“Industry, the driving force of Italy, propels the European recovery” asserted the Centro Studi Confindustria research centre in its recent report on industrial scenarios (Il Sole24Ore, 21 November). In fact, our manufacturing industry has returned to pre-pandemic activity levels (its added value in current dollars has gone back to 2.2% of the world’s total) and it’s improving in Germany (with production figures 10% lower than what they were before COVID) and France (down by 5%).
Basically, the Italian industry is consolidating its export capacity, breaking new ground in the internal market (also thanks to the Draghi government’s subsidies for the building and consumption sectors), investing in digital innovation and in environmental and social sustainability (with cohesive businesses that are mindful of community, inclusion and solidarity values, and that are more competitive, as the latest Symbola studies on the Green Italy show). And if it were not affected by a major, widespread lack of specialised workforce and the dizzy increase in the price of energy and components – starting with microchips – it could grow even further.
There is no doubt, continues the Centro Studi Confindustria, that the growth of the Italian GDP – a growth of over 6% in 2021 – is largely due to the production efforts undertaken by the Italian manufacturing industry. And while another increase of 4.4% is expected in 2022, much of the data confirms that this financial recovery is not just a rebound following the 2020 crash, as it displays strong indications of structured growth in many sectors (mechanical engineering, electrical equipment, electronics, rubber, plastics, lumber, etc.).
A positive period, then. Not to be wasted, but to be exploited in order to rebuild wealth and a stable job market. But also a period in which to pile up resources that will allow us to pay off the interests on the public debt, incurred to tackle the pandemic crisis and the recession and to allow for continued investments. A proficuous use of the EU funds, following the indications of the PNRR, the Italian recovery and resilience plan (focused on the digital and environmental transition, research and education, reforms in public administration and laws, large strategic infrastructures) is essential in order to strengthen this path of growth – it’s a significant political and economic challenge that involves institutions, political and social forces, enterprises.
The Centro Studi Confindustria also maintains that the number of companies that have radically altered their value production chains, supply chains, supply networks, is increasing. Our manufacturing industry is coming home: a clear change in direction when we think of choices that were popular only a few years ago (when production was relocated to countries that offered lower costs and better conditions, from the Far East to certain areas of Eastern Europe).
Hence, backshoring – or reshoring, if preferred – continues; factories are no longer located abroad and supply chains are getting shorter, replacing those long, protracted ones demanded by international strategies when globalisation was booming, when China and India were the “factories of the world”. Indeed, local social and economic factors are fracturing them – suspensions from a lack of raw materials, jams in the transport system, strains due to tensions of any kind, interruptions caused by cybercrime. Better, then, to try and produce in a safe environment, and therefore bring production and supply chains back home, to more auspicious places where they can be adequately managed and kept in check.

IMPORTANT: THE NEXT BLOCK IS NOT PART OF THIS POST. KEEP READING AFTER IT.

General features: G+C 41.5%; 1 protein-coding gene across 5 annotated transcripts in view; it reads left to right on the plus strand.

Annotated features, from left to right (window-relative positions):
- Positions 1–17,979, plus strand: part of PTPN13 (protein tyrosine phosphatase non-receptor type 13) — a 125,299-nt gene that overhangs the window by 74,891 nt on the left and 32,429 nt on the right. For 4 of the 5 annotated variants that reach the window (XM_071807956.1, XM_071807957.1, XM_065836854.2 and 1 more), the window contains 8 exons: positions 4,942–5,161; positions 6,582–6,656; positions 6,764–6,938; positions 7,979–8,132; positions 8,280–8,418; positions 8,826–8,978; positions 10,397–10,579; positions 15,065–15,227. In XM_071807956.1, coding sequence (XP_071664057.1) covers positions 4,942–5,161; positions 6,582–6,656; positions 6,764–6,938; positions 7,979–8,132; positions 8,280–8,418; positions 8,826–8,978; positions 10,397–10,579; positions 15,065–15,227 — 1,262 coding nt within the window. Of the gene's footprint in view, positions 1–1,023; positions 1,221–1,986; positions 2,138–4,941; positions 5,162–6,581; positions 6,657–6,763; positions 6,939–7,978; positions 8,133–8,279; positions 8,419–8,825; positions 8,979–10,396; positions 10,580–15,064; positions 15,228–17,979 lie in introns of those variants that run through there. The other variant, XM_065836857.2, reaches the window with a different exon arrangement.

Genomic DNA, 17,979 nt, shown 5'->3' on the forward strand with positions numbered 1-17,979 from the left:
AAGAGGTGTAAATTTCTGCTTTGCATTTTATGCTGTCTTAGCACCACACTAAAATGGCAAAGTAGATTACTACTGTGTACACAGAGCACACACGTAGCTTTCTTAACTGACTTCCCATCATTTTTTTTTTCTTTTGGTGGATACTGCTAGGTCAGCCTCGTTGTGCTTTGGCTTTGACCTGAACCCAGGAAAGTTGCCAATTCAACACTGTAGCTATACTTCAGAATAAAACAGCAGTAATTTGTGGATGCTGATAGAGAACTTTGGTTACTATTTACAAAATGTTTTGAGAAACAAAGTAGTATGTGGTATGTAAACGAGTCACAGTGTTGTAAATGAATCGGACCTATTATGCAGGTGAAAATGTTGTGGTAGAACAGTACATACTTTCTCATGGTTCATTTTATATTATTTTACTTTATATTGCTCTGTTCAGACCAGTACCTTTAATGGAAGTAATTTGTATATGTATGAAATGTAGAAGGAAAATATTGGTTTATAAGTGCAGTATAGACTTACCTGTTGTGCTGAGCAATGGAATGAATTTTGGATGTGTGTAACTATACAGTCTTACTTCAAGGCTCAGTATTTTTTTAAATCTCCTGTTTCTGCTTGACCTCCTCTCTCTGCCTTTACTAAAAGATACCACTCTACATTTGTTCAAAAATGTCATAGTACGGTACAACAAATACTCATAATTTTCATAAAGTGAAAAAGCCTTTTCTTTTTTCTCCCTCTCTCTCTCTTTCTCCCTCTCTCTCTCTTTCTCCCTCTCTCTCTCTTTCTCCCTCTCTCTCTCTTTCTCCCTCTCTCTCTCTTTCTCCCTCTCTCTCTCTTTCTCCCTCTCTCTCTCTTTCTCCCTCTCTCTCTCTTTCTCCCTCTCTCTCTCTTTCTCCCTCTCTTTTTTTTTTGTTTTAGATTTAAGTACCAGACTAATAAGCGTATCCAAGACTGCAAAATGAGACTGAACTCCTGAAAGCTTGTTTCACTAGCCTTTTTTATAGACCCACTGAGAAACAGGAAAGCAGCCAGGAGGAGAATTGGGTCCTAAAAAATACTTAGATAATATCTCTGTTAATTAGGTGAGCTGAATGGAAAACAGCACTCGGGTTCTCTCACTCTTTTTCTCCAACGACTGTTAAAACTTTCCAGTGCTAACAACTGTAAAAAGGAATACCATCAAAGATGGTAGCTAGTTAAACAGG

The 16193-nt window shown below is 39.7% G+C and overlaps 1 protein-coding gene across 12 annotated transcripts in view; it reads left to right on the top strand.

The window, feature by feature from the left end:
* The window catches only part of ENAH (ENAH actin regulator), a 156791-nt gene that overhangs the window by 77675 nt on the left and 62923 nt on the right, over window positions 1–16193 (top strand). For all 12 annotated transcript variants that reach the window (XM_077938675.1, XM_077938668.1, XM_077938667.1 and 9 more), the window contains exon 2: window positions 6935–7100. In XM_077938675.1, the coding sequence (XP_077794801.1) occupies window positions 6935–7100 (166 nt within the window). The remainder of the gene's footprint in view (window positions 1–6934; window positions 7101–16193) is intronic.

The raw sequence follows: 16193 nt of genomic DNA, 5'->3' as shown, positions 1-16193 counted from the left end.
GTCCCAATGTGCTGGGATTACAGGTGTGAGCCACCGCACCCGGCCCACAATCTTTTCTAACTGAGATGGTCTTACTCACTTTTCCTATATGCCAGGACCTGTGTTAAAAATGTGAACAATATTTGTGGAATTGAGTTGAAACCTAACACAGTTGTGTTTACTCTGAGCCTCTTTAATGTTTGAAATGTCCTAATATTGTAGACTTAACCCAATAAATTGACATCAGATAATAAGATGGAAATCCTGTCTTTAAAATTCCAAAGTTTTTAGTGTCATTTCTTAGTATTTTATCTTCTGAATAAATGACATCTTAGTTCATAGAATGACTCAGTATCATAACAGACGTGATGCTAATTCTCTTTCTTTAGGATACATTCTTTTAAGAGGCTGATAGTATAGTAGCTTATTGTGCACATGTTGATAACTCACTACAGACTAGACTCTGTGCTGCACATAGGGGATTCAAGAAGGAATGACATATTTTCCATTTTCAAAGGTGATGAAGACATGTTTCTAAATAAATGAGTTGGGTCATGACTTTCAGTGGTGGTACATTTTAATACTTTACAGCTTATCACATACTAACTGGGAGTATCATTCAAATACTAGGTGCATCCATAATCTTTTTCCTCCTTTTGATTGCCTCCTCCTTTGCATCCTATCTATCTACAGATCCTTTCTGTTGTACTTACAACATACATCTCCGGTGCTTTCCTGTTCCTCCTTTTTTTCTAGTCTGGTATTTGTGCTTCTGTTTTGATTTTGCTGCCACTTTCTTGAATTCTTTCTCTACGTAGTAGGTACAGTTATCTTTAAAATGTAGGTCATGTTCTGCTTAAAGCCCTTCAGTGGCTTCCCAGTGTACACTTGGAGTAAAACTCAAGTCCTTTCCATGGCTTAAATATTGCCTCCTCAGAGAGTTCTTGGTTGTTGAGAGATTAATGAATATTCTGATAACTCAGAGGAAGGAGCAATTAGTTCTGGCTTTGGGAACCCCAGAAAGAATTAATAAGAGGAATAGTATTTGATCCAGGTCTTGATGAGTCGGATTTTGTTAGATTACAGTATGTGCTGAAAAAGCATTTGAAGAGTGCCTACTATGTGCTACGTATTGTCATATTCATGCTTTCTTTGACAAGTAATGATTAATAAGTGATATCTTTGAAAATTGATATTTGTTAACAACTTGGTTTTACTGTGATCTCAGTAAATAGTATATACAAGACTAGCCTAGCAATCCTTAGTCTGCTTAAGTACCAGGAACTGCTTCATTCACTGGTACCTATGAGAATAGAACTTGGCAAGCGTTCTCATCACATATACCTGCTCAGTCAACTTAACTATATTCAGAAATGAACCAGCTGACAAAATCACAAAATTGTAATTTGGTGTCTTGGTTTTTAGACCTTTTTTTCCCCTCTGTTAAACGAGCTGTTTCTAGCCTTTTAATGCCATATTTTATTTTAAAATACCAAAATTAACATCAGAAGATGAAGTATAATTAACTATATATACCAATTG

Backshoring tactics that, of course, should not be adopted by each single European country separately, but aimed at turning the whole of Europe into a domestic market, a common production hub to be developed, to become more competitive at an international level.
Sure, global trends won’t disappear, and we’ll keep some manufacturing in the Far East – but in general we’ll increasingly adopt a local-for-local approach, a production system suited to internal markets, and abandon old-fashioned strategies relying on large import and export volumes. This is not at all meant to sound protectionist – it’s merely a shift in competitive attitude, to give companies the chance to strengthen their production skills and their quality in the world’s markets, and in more autonomous and safe conditions.
Maurizio Marchesini, vice president of the Confindustria section dedicated to supply chains and SMEs, believes that “We find ourselves in a very complex transition stage. Digitalisation, sustainability, new assets in the global value chains, are posing significant challenges that not only affect the production systems, but society in general.” And also that “institutions and industry must collaborate, in order to define a road map” for the transition.
This paradigm shift, this deep renewal of corporate culture, are significant. A return of manufacturing in Europe and in its more industrial countries (Germany and Italy, but also France and Spain) needs to be stimulated and consolidated by an appropriate, fully fledged European industrial policy (thankfully, we can glimpse some traces of it in parts of the Next Generation EU Recovery Plan). And those quality and sustainability traits that more strongly define European industry – as opposed to American, Chinese and Indian industries – need to be enhanced and turned into key competitive assets. The automotive industry, for instance, which is undergoing a difficult and socially expensive transition towards electric cars, should in fact be one of the main sectors on which both the European Commission and the best automotive nations (such as Germany, Italy and France) should really focus investments and innovation.